(SAN ANTONIO, Aug. 9, 2016, AVMA Annual Convention)
Just like doctors can tell humans what diseases they are predisposed to, a vet will soon be able to tell how likely a dog is to develop heart disease, allergies or hip dysplasia.
“Veterinarians are becoming savvier in understanding genetic predispositions,” said Dr. Jerold Bell, a small animal practitioner and adjunct professor at the Tufts University Cummings School of Veterinary Medicine.
Today, one affected animal can be diagnosed, its DNA sequenced and a disease-causing mutation identified that can benefit entire breeds. “The price tag of gene searching and genetic testing has dropped exponentially,” said Dr. Bell, “making it easier to breed healthier pets and minimize the chance of common disorders.”
Although hip dysplasia and diabetes may occur more often and affect all breeds, most eye diseases are caused by single genes and have no cure or treatment. They have to be bred out of existence, and therein lies the reason why genetic research on companion animals has enjoyed a long-term relationship with the eye.
How Genetic Testing for Dogs Can Be Used
With documented breed-improving results, it is no wonder responsible breeders have jumped on the genetic testing bandwagon. They, too, can keep veterinarians informed about what disorders are occurring in their own animals. “In my view, the most important aspect of breeding is to produce healthy pets,” said Dr. Bell. “As the pet-owning public becomes more aware of genetic testing, its accuracy and availability, there is a definite increase in seeking out health-conscious breeding and actively selecting dogs or cats free from predictable genetic disease.”
Genetic testing can also determine which breeds exist in a dog.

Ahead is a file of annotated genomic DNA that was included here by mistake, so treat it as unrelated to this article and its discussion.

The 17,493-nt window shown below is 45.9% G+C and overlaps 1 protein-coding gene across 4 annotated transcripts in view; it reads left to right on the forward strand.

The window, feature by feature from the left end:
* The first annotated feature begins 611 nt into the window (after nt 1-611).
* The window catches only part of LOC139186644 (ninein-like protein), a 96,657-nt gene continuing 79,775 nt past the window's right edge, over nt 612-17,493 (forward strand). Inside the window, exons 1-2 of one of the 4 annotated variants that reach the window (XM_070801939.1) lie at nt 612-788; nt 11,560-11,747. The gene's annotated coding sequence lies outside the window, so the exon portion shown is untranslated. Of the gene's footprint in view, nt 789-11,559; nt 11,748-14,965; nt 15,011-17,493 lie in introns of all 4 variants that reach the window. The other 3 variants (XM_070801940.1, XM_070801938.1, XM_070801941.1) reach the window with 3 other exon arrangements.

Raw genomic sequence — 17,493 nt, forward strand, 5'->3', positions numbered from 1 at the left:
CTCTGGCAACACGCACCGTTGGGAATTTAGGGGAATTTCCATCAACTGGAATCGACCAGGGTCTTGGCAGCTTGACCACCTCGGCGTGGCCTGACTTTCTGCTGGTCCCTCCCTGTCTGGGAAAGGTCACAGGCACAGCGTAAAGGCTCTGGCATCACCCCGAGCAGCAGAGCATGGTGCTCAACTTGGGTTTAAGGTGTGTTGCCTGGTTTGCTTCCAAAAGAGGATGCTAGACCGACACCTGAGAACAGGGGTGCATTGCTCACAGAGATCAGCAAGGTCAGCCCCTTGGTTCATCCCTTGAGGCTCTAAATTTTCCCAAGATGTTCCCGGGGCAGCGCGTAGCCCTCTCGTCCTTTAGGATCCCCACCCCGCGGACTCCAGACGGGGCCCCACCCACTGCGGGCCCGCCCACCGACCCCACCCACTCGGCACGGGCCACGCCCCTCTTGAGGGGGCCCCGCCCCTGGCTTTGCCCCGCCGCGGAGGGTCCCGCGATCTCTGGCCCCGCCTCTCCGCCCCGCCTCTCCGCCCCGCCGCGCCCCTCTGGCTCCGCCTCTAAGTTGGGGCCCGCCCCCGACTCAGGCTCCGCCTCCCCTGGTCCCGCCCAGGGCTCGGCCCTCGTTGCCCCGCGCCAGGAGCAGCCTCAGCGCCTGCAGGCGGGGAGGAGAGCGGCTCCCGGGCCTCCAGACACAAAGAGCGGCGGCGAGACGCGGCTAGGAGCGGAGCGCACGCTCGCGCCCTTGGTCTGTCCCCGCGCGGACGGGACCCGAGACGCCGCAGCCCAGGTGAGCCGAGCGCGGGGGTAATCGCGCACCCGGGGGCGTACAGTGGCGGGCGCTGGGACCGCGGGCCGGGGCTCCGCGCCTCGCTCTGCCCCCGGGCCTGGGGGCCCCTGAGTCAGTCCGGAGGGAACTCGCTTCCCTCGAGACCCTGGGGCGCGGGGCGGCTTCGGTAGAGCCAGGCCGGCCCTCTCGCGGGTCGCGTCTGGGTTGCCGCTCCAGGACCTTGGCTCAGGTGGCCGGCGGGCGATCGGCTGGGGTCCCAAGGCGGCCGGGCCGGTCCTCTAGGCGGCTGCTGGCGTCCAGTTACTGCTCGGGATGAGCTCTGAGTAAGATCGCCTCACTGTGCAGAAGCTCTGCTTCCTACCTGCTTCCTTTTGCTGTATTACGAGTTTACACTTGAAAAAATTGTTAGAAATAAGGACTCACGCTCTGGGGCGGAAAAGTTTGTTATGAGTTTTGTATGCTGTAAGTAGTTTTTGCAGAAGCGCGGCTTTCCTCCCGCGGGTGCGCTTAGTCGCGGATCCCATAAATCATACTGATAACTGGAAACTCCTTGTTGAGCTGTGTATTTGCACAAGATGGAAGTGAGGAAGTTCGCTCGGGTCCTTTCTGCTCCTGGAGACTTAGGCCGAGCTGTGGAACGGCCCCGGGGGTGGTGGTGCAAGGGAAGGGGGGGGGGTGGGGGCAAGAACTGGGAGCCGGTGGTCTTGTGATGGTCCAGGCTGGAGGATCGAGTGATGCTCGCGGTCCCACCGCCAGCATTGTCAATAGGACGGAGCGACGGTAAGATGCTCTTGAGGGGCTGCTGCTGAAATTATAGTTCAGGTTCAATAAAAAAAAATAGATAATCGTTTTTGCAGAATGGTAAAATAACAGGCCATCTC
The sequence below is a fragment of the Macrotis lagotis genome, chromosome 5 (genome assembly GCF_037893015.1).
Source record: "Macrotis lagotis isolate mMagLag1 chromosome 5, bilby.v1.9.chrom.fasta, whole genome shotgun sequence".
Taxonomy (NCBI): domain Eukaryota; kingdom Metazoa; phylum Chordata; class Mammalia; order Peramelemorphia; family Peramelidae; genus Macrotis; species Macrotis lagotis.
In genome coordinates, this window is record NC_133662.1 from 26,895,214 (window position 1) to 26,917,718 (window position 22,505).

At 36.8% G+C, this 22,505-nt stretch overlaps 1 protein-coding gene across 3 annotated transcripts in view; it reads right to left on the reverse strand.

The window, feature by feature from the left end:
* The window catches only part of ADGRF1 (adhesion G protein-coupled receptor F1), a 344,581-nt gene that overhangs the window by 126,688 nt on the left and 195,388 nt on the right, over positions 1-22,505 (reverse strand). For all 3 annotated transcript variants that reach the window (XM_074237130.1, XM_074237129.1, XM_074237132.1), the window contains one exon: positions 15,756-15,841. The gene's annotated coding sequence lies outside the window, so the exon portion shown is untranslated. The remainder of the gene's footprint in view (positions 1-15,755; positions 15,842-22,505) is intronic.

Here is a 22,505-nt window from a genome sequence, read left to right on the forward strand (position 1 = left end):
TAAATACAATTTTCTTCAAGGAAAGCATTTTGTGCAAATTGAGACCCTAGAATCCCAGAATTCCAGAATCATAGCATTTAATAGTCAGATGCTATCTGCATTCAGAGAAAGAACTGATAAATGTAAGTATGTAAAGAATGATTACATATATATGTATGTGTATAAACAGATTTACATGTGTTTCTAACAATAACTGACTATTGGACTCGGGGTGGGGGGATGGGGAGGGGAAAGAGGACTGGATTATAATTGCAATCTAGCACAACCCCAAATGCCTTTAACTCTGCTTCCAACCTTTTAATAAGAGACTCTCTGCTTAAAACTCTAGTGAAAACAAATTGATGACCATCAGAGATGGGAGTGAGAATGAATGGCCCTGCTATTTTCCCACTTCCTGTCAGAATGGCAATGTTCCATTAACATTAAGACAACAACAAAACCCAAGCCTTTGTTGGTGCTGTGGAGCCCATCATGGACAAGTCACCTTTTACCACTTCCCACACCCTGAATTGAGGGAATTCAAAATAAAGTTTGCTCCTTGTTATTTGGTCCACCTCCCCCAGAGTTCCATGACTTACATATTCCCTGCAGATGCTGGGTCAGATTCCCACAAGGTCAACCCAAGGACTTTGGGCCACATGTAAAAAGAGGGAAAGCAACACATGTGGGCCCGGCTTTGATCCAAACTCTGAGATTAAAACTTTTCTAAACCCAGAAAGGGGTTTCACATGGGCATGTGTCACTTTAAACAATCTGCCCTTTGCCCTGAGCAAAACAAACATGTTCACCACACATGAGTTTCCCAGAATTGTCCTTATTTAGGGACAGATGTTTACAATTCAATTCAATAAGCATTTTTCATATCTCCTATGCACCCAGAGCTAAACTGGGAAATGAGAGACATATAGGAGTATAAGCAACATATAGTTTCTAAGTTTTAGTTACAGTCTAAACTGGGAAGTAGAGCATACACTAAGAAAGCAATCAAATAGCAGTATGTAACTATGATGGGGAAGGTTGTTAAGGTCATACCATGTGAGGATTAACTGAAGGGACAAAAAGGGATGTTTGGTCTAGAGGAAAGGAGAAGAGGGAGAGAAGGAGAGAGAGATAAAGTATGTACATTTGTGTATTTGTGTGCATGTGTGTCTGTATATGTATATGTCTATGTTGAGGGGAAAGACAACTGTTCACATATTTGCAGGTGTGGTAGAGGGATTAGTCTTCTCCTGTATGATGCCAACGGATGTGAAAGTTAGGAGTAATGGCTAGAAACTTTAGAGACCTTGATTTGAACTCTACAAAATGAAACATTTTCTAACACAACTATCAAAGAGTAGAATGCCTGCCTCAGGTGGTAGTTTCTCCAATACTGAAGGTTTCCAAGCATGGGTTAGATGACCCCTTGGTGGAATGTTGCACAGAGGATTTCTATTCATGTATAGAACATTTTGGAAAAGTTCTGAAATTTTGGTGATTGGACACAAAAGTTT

Some companies take it one step further and also tests for genes controlling body conformation and known disease-causing mutations.” Other resources provide a list of testable disorders and treatments, most notably the WSAVA Canine and Feline Hereditary Disease Test Database hosted on the PennGen website at the University of Pennsylvania School of Veterinary Medicine.
Recognizing the heritability of common illnesses like allergies and some gastrointestinal diseases help veterinarians know that their patients are dealing with a life-long issue and not simply experiencing an episodic event.
It can be used for the prescription of preventative measures. For example, hip dysplasia is found in all dog breeds, and studies have found that it is 20% to 40% heritable. Veterinarians can gently palpate the hips of young dogs and determine whether or not they are lax and prescribe preventive measures accordingly. These can include maintaining lean body weight, avoidance of hip compaction activity prior to skeletal maturation and pre-emptive surgery in severe cases.
“In the 20 years since clinical genetic testing has been available in dogs and cats,” said Dr. Bell, “over 150 mutations have been identified for genetic disorders, and we can now predict occurrences and intervene to prevent or lessen its effect in many of our patients.”